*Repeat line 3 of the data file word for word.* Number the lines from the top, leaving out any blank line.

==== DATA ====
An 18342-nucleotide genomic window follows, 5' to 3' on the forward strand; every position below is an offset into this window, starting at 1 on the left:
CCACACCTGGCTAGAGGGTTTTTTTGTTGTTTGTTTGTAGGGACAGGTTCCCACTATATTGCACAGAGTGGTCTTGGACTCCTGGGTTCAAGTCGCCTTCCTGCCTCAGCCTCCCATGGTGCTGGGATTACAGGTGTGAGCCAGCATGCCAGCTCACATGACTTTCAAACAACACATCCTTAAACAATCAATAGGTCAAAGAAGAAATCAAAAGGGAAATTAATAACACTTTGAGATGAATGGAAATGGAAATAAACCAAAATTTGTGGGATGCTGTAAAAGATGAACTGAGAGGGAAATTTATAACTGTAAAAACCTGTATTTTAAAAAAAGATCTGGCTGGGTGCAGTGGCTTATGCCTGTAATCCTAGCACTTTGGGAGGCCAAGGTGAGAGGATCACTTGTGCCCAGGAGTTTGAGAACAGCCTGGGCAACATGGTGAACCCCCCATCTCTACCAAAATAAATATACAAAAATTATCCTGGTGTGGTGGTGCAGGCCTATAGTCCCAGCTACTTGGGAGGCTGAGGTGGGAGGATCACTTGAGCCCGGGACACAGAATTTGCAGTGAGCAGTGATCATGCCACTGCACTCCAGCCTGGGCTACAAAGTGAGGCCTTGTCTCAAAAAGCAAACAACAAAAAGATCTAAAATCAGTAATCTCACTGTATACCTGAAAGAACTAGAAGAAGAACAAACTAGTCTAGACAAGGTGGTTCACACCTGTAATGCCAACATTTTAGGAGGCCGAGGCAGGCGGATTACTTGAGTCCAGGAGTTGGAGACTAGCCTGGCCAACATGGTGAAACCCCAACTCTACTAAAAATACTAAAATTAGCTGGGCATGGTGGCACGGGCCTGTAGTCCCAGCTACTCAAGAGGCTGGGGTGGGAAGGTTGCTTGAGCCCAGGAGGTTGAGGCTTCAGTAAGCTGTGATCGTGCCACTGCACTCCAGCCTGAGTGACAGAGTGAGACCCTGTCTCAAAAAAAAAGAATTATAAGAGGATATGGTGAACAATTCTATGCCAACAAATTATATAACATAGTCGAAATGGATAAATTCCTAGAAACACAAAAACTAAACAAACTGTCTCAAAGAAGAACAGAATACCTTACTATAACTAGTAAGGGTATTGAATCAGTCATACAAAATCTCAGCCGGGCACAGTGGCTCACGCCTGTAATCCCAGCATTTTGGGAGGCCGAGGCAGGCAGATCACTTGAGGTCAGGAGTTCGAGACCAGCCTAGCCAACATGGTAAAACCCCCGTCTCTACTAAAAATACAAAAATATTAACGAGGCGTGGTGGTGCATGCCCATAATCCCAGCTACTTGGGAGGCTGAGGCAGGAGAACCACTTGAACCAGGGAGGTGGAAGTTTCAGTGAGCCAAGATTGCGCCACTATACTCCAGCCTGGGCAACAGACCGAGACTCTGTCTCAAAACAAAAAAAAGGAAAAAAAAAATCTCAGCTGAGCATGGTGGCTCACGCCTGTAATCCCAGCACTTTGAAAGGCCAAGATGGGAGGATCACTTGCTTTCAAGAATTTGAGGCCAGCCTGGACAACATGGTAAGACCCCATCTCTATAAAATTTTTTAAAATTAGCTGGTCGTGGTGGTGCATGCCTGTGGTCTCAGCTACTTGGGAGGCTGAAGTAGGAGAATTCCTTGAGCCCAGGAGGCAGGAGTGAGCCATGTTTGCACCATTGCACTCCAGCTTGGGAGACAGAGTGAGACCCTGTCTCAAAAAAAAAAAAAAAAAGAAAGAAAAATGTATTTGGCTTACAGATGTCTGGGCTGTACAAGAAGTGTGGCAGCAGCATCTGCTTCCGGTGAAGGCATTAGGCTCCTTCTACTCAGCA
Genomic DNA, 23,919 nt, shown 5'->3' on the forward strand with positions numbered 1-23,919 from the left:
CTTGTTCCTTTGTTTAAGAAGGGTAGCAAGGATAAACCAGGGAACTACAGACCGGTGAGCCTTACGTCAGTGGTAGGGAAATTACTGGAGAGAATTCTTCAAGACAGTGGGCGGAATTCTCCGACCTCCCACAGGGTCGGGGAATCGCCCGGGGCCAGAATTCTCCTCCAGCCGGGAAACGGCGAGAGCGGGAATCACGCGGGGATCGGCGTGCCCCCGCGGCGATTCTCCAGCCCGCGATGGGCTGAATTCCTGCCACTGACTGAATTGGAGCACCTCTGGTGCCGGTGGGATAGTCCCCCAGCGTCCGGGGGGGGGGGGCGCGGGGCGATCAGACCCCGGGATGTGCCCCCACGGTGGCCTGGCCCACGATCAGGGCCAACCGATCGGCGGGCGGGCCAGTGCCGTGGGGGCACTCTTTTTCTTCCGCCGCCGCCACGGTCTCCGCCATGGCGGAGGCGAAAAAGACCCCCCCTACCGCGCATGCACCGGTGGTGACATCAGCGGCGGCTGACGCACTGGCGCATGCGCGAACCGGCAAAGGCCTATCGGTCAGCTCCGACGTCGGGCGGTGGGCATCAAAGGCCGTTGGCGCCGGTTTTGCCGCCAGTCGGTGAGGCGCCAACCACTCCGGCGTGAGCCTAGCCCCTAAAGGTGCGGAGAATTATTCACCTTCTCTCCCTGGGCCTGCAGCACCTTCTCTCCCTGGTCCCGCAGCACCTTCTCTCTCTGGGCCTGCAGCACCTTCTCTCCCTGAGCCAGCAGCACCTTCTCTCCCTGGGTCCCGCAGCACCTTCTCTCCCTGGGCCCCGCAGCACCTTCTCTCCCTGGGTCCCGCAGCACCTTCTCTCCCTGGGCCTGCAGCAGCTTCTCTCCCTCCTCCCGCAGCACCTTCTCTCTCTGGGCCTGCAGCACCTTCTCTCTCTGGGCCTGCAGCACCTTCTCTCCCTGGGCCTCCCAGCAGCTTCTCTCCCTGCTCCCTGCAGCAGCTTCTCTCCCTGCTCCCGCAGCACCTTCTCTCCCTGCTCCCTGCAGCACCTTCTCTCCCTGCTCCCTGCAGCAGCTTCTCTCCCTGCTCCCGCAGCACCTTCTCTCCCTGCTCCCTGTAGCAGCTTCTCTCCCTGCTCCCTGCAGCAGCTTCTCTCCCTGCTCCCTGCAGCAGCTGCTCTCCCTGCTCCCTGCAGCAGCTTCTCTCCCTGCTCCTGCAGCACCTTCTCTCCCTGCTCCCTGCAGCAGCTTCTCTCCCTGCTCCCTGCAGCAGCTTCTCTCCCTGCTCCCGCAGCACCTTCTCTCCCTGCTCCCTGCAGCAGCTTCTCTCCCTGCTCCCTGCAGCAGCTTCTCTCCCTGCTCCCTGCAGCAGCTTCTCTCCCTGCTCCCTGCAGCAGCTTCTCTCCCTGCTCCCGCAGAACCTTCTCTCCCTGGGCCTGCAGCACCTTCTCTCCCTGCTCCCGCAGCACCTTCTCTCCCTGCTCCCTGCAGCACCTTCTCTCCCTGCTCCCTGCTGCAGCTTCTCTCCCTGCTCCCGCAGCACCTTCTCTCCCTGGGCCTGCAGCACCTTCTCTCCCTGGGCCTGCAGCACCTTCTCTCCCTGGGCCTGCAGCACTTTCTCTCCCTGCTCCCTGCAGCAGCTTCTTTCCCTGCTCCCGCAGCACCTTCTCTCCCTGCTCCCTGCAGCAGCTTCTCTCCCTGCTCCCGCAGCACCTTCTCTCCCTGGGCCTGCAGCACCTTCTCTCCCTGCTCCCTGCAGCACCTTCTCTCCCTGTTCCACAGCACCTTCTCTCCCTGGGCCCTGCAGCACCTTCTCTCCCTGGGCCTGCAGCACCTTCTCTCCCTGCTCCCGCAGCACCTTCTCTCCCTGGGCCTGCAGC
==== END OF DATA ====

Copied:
Genomic DNA, 23,919 nt, shown 5'->3' on the forward strand with positions numbered 1-23,919 from the left: